the course of the day you may write a check at the drugstore, charge
tickets to a concert, rent a car, call home on your cell phone,
or apply for a credit card. Chances are you don't give these
routine transactions a second thought. But others may.
Identity theft is the fastest-growing crime in America, affecting
half a million new victims each year. Identity theft or identity
fraud is the taking of a victim's identity to obtain credit,
credit cards from banks and retailers, steal money from a victim's
existing accounts, apply for loans, establish accounts with utility
companies, rent an apartment, file bankruptcy, or obtain a job using
the victim's name. Thousand of dollars can be stolen without
the victim knowing about it for months or even years.
The imposter obtains your social security number, your birth date,
and other identifying information such as your address and phone
number. With this information and a fake driver's license,
they can apply in person for instant credit or through the mail
posing as you. They often claim they have moved and provide their
own address. Once the first account is opened, they can continue
to add to their credibility.
They get the information from your doctor, lawyer, school, health
insurance carrier, and many other places. "Dumpster divers"
pick up information you may have thrown away, such as utility bills,
credit card slips, and other documents.
To prevent this from happening to you
- Do not give out personal information over the phone, through
the mail, or over the Internet unless you have initiated the contact
or know whom you're dealing with. Identity thieves will
pose as bank representatives, Internet service providers, and
even government officials to get you to reveal identifying information.
- Shred all documents, including pre-approved credit applications
received in your name, insurance forms, bank checks and statements
you are discarding, and other financial information.
- Do not use your mother's maiden name, your birth date,
the last four digits of your social security number, or a similar
series of numbers as a password for anything.
- Minimize the identification information and the number of cards
you carry. Take what you'll actually need. Don't carry
your social security card, birth certificate, or passport, unless
- Do not put your social security number on your checks or your
credit receipts. If a business requests your social security number,
give them an alternate number and explain why. If a government
agency requests your social security number, there must be a privacy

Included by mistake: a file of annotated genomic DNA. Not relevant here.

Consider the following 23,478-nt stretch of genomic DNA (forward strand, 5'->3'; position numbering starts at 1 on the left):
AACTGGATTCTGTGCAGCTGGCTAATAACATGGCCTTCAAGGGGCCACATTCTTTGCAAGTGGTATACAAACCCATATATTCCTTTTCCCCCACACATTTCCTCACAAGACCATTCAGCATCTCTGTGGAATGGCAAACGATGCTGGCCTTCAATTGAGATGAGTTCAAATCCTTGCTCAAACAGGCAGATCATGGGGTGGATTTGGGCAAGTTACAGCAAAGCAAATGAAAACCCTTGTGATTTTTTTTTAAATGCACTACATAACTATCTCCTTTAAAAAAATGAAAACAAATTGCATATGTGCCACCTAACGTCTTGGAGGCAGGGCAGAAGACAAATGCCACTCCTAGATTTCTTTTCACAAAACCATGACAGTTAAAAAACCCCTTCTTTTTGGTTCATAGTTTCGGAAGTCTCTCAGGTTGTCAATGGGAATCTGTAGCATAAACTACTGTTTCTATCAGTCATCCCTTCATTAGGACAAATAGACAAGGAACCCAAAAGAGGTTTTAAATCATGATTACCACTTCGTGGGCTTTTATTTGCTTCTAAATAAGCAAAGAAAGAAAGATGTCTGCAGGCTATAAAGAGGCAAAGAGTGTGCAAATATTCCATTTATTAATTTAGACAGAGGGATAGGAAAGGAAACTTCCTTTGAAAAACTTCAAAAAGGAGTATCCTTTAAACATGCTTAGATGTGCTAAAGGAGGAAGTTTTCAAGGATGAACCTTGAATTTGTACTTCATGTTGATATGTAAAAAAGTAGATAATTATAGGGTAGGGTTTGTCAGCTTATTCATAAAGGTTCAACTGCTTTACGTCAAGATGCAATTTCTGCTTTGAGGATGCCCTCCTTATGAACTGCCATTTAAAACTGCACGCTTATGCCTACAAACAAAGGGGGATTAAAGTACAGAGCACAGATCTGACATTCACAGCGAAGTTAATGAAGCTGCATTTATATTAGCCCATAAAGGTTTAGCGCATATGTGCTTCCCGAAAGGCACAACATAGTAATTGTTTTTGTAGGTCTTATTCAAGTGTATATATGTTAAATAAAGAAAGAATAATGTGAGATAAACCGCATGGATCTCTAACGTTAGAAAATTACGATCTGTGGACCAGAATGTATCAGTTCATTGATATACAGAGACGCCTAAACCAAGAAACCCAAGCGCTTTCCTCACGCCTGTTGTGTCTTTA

notice accompanying the request.
- Do not put your telephone number on checks.
- Be careful using ATMs and phone cards. Someone may look over
your shoulder and get your PIN numbers, thereby gaining access
to your accounts.
- Make a list of all your credit card account numbers and bank
account numbers with customer service phone numbers and keep it
in a safe place.
- When you order new credit cards in the mail or previous ones
have expired, watch the calendar to make sure you get the card
within the appropriate time. If the card is not received within
that time, call the credit card grantor immediately to find out
if the card has been sent. If you don't receive the card,
check to make sure a change of address was not filed.
- Do not put your credit card number on the Internet unless it
is encrypted on a secured site.
- Pay attention to your billing cycles. Follow up with creditors
if bills don't arrive on time. A missing credit card bill
could mean an identity thief has taken over your credit card account
and changed your billing address.
- Cancel all credit cards that you have not used in the last
six months. Open credit is a prime target.
- Order your credit report at least twice a year. Reports should
be obtained from all three major sources: Equifax at 800-685-1111;
Experian at 888-EXPERIAN (397-3742); or TransUnion at 800-680-7293.
- Correct all mistakes on your credit report in writing. Send
the letters return receipt requested. Identify the problems item
by item and send with a copy of the credit report back to the
credit reporting agency. You should hear from the agency within
- Write to Direct Marketing Association, Mail Preference Service,
PO Box 9008, Farmingdale, NY 11735 to get your name off direct
Return to Crime Prevention Tips
Crime Prevention Tips Provided by:
National Crime Prevention Council